'Silent' Movie Aims to Make Noise at Box Office
Friday, April 21, 2006
HOLLYWOOD - With the big guns of May about to train their sights on moviegoers, Hollywood is using the next two weekends to launch a mixed assortment of genres in hopes of finding a couple of movies that can establish traction before the onslaught of hoped-for summer blockbusters.
A week after comedy spoof Scary Movie 4 claimed the No. 1 spot with a commanding $40.2 million, Silent Hill--which hopes to establish itself as a genuinely scary movie--will be vying for top honors. That's a possibility if Scary drops by 50%--not unusual for a genre-based film coming off a big opening. If nothing else, Sony Pictures' newcomer should provide fodder for the inevitable Scary Movie 5.
The R-rated Silent Hill, based on the Konami video game, is set in a mysterious town where a mother (Melinda and Melinda's Radha Mitchell) seeks a cure for her ill daughter only to lose her among the weird goings-on in the spooky burg.
Christophe Gans (Brotherhood of the Wolf) directed from a screenplay by Roger Avary (Pulp Fiction).
On paper, the elements line up as a mixture of a video game-derived movie like Resident Evil (which bowed to $17.7 million in 2002) and a supernatural horror show like The Exorcism of Emily Rose (which debuted to $30.1 million last year.) Bowing in 2,926 theaters--making it the largest of this weekend's three wide openings--Silent, could take the top spot if it approaches the $20 million range.
Providing competition for audiences looking for a thriller set in the real world is 20th Century Fox's PG-13 The Sentinel, which marks Michael Douglas' first full-on thriller since 2001's Don't Say a Word.
He stars as a White House Secret Service agent being framed in an assassination plot and pursued by 24's Jack Bauer--no, wait a minute, make that 24 star Kiefer Sutherland, who plays Douglas' one-time protg, fellow Secret Service Agent David Breckinridge. Directed by Clark Johnson, who helmed 2003's S.W.A.T. Don't Say a Word launched with a $17.1 million opening weekend, and Sentinel could inhabit the same neighborhood.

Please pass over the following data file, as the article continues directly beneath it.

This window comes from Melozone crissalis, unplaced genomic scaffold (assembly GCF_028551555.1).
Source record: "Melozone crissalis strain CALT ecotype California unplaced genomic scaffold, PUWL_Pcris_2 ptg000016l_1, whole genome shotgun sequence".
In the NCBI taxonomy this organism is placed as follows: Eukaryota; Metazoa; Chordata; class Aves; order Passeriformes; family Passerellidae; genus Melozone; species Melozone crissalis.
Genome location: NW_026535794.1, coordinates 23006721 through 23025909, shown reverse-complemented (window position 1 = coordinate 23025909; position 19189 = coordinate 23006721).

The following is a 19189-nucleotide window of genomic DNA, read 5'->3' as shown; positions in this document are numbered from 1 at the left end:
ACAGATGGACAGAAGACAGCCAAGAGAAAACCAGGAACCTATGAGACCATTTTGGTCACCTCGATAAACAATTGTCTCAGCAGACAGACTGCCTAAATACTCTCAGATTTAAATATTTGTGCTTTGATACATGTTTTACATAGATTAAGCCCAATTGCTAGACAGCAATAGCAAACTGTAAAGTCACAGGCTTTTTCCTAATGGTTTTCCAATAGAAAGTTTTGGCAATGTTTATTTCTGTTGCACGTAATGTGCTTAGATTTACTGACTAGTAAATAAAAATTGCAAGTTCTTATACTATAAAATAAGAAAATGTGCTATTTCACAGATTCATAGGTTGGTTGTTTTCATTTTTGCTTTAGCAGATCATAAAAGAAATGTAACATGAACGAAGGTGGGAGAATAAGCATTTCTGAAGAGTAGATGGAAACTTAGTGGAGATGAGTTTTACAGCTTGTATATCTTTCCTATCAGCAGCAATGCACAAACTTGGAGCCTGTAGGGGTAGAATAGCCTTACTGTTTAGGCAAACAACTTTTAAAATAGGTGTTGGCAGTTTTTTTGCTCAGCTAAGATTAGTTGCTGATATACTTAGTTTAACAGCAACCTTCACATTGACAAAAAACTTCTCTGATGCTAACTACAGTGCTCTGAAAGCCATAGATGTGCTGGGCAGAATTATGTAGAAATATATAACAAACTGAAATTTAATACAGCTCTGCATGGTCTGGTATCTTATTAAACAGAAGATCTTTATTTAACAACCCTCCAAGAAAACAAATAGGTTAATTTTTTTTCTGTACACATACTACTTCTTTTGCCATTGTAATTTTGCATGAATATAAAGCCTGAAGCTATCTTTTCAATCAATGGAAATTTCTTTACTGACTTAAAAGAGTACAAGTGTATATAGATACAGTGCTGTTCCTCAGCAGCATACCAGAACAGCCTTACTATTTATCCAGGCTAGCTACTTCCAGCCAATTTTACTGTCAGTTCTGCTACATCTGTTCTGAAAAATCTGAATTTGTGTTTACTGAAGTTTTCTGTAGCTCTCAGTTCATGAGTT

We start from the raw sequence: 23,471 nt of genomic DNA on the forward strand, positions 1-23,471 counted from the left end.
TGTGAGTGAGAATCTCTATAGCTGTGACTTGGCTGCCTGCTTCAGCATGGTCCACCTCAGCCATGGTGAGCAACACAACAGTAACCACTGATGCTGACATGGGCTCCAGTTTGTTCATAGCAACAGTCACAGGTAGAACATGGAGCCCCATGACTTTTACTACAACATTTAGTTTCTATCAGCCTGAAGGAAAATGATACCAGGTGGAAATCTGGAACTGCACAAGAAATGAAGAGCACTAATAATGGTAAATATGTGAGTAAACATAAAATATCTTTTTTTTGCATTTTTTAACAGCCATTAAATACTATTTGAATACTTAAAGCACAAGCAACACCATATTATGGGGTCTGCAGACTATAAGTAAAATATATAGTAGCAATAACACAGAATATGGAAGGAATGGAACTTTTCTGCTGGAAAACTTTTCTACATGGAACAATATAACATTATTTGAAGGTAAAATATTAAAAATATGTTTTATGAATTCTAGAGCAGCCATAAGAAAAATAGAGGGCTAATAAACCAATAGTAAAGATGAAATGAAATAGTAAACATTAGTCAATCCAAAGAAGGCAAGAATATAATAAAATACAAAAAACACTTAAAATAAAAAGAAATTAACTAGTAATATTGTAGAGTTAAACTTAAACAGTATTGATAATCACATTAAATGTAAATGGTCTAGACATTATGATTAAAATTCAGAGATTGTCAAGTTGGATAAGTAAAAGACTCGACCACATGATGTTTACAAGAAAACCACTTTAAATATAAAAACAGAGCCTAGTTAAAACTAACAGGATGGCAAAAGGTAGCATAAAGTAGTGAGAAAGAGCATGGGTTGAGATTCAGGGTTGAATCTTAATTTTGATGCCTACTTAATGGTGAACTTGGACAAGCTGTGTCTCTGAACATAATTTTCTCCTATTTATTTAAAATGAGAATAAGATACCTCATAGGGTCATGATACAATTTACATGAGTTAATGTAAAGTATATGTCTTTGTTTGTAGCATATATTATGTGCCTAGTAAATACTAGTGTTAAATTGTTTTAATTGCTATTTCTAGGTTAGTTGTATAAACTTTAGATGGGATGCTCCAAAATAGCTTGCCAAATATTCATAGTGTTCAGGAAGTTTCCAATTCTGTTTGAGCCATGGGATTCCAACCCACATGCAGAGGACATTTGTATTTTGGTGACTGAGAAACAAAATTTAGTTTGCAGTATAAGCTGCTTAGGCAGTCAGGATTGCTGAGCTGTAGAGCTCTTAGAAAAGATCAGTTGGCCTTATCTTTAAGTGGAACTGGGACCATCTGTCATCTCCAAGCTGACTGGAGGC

Meanwhile, Universal Pictures will battle George S. Kaufman's old saw that "satire closes on Saturday night" as it rolls out the PG-rated American Dreamz in more than 1,500 theaters. Directed by Paul Weitz--whose credits range from American Pie to About a Boy and In Good Company--Dreamz throws together a Simon Cowell-like pop show host played by Hugh Grant with a President Bush-like president played by Dennis Quaid along with an aspiring pop star (Mandy Moore) and a hapless terrorist (Sam Golzari). Predictably, for a movie that attempts to skewer so many shibboleths, early reviews have been decidedly mixed, and the film is likely to fall somewhere between Boy's opening of $8.6 million and Company's first wide weekend of $14.3 million.
Sony Pictures Classics will expand Nicole Holofcener's comedy of a manners Friends With Money into more than 400 theaters in its third weekend. The R-rated movie, which stars Jennifer Aniston, Catherine Keener, Joan Cusack and Frances McDormand, ranked 15th last weekend, earning $740,000 from just 42 theaters. Its total stands at $1.5 million.
Lionsgate will be seeking to generate buzz for its triumph-of-the-human-spirit tale, Akeelah and the Bee. Doug Atchison's story about a young girl from South Central Los Angeles who aspires to win the National Spelling Bee stars Keke Palmer and is supported by such veteran actors as Laurence Fishburne and Angela Bassett. Receiving a boost from marketing partner Starbucks, which has a financial interest in the film, the movie will be offered as a sneak preview Saturday in more than 800 theaters.